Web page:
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Track Your Local Smart Grid Projects Track Your Local Smart Grid Projects

Track Your Local Smart Grid Projects

by Mother Nature Network
July 13, 2010


If you’ve heard the term "smart grid" but aren’t sure what it means or how it pertains to you, a new website will help bring you up to speed on this new buzz phrase. The Smart Grid Information Clearinghouse website just launched a beta site that will help consumers learn more about what the smart grid is and help track projects across the country.

As the nation’s utility companies move towards a smart grid, disseminating this information to customers is important. A smart grid has many benefits because it will allow you, the customer, to better manage your utility use and that means a savings in utility costs. As electric vehicles and plug-in hybrids start to pop up in more households across the nation, the smart grid can help make sure that you charge your new vehicle at off peak times that save you money while ensuring that your vehicle is ready to go when you need it.

Smart grid projects across the nation have received an influx in funding thanks to the American Recovery and Reinvestment Act of 2009. The SGIC website tracks these Recovery Act-funded smart grid projects as well as other projects across the nation. If you’re interested in finding out what smart grid projects are underway in your area, you can look at the SGIC smart grid project map and see what is happening in your neck of the woods.

According to the map, there are two Recovery Act funded smart grid projects in progress here in the Phoenix metropolitan area. Salt River Project, a local utility company (of which I’m a customer), has received $200 million for their advanced metering infrastructure. This project will add an additional 540,000 meters, dynamic pricing, allow users to monitor energy use in real-time, and a bevy of other things that will reduce energy use and save money. Unfortunately I’m not one of those lucky customers that will receive this upgrade.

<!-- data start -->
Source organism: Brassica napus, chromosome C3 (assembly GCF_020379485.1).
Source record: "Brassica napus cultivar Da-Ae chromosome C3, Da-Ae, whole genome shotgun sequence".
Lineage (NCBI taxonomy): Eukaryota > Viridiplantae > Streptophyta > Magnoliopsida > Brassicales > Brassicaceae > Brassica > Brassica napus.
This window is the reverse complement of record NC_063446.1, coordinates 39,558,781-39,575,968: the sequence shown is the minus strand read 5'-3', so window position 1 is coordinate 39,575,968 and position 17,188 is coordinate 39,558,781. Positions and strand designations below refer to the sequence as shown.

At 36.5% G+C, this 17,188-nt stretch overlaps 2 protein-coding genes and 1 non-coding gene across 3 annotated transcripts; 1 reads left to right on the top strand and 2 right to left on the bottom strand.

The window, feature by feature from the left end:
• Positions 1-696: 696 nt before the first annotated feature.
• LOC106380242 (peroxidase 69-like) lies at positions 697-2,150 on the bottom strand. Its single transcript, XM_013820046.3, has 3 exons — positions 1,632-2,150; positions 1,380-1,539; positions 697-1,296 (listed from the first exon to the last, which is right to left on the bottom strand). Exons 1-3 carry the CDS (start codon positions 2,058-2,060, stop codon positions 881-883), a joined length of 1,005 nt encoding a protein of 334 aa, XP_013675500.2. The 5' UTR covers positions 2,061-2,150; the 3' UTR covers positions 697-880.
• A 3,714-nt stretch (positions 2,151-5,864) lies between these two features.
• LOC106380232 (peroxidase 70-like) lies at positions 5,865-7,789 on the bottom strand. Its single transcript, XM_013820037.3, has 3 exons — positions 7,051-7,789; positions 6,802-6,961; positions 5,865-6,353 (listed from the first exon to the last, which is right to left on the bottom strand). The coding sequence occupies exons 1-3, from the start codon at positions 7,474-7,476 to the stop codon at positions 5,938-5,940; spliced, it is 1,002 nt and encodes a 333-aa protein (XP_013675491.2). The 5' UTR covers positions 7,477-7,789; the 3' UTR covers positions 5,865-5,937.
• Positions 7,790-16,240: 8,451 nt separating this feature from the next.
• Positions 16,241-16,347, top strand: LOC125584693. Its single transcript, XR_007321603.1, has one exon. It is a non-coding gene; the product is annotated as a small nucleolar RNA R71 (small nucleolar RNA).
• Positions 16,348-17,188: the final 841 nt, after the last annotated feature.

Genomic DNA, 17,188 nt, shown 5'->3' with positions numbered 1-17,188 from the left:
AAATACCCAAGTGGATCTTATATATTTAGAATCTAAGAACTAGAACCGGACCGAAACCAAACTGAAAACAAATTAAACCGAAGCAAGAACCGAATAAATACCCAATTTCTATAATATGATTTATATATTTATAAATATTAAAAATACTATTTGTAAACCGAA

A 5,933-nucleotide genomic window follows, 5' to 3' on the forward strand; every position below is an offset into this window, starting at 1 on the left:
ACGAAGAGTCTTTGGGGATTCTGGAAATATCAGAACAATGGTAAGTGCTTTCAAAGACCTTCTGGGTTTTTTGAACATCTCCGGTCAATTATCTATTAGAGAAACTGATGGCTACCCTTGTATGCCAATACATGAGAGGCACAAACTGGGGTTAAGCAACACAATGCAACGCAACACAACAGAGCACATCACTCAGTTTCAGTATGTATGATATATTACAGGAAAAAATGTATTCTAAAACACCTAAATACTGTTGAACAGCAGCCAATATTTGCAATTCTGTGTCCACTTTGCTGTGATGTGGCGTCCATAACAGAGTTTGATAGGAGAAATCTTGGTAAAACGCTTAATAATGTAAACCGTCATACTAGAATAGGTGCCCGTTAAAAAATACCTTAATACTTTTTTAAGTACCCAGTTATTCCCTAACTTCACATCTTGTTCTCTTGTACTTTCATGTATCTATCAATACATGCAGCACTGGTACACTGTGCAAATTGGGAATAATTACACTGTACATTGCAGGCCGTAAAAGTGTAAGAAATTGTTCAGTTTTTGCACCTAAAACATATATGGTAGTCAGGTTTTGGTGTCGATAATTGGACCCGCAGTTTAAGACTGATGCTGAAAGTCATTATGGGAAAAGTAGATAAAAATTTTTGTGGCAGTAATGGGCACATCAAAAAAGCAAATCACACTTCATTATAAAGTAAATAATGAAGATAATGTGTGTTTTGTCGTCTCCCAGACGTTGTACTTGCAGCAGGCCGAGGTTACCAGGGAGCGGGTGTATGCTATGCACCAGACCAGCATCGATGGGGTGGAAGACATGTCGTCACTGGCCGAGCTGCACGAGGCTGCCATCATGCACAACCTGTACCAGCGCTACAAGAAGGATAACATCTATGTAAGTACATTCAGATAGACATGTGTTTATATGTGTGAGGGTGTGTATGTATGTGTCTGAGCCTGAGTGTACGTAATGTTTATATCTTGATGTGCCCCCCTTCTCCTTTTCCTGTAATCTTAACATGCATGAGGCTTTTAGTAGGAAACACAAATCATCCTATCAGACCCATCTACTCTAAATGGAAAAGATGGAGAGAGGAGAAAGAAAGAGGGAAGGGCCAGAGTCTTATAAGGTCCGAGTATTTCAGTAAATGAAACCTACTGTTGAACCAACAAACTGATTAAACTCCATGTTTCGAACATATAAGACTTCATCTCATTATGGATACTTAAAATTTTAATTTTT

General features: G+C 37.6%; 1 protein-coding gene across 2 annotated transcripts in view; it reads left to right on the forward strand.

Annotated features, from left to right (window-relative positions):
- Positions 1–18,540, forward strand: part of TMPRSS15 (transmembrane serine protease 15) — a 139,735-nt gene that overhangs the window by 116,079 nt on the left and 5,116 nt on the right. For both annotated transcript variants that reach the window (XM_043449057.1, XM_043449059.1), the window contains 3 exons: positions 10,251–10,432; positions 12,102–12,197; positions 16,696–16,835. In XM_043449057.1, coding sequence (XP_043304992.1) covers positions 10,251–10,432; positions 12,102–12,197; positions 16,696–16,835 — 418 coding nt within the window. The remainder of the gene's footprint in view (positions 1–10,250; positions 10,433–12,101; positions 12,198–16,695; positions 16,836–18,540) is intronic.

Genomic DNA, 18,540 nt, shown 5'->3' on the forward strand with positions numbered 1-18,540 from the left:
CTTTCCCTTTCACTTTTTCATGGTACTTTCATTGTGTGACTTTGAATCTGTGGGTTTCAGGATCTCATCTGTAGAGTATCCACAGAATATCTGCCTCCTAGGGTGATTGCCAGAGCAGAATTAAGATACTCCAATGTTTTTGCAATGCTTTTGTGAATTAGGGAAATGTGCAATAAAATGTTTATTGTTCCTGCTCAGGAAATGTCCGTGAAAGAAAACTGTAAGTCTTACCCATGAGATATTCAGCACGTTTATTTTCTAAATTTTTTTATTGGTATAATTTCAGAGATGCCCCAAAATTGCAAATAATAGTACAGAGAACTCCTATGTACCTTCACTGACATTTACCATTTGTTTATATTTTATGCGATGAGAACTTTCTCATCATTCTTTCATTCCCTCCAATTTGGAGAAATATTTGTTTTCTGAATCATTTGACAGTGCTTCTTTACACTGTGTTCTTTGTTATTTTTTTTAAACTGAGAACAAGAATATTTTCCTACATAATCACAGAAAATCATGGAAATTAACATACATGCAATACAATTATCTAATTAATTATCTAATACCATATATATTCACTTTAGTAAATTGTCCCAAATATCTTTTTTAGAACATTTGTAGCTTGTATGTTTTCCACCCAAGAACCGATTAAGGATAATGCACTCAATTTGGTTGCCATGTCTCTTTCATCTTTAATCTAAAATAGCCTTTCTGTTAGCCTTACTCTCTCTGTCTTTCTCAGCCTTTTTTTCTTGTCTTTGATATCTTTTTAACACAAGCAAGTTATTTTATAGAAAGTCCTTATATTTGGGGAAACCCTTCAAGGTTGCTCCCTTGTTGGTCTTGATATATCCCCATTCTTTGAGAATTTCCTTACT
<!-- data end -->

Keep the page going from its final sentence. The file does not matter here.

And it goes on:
Although the Recovery Act has provided grant funds for many smart grid projects, not all of the programs listed on the SGIC website are funded through the federal government. Lake County Power in Grand Rapids, Minnesota began a 2-way Automated Metering Infrastructure (AMI) program in 2008. Since Lake County Power is a cooperative, the AMI program created an added benefit for its members in that they no longer needed to read their own meters. The power company is now able to remotely read each customer’s meter. So Lake County Power customers aren’t just saving money and energy, they are saving time.

These are just two examples of the many smart grid projects listed on the SGIC website. Although the website is in its beta stage it is filled with information that will help provide you, the consumer, with more information about the smart grid and the types of programs that are underway across the nation.

Melissa Hincha-Ownby is a blogger for Mother Nature Network who specializes in green business developments. Read the full post here.   Photo (cc) by Flickr user Torley via MNN.    Related Stories on Mother Nature Network Smart Grid Data Collection Sparks Privacy Concerns Europe's Electricity Could Be All Renewables by 2050 GE and Google Team Up to Provide Energy Will You Get in on the Tesla IPO?

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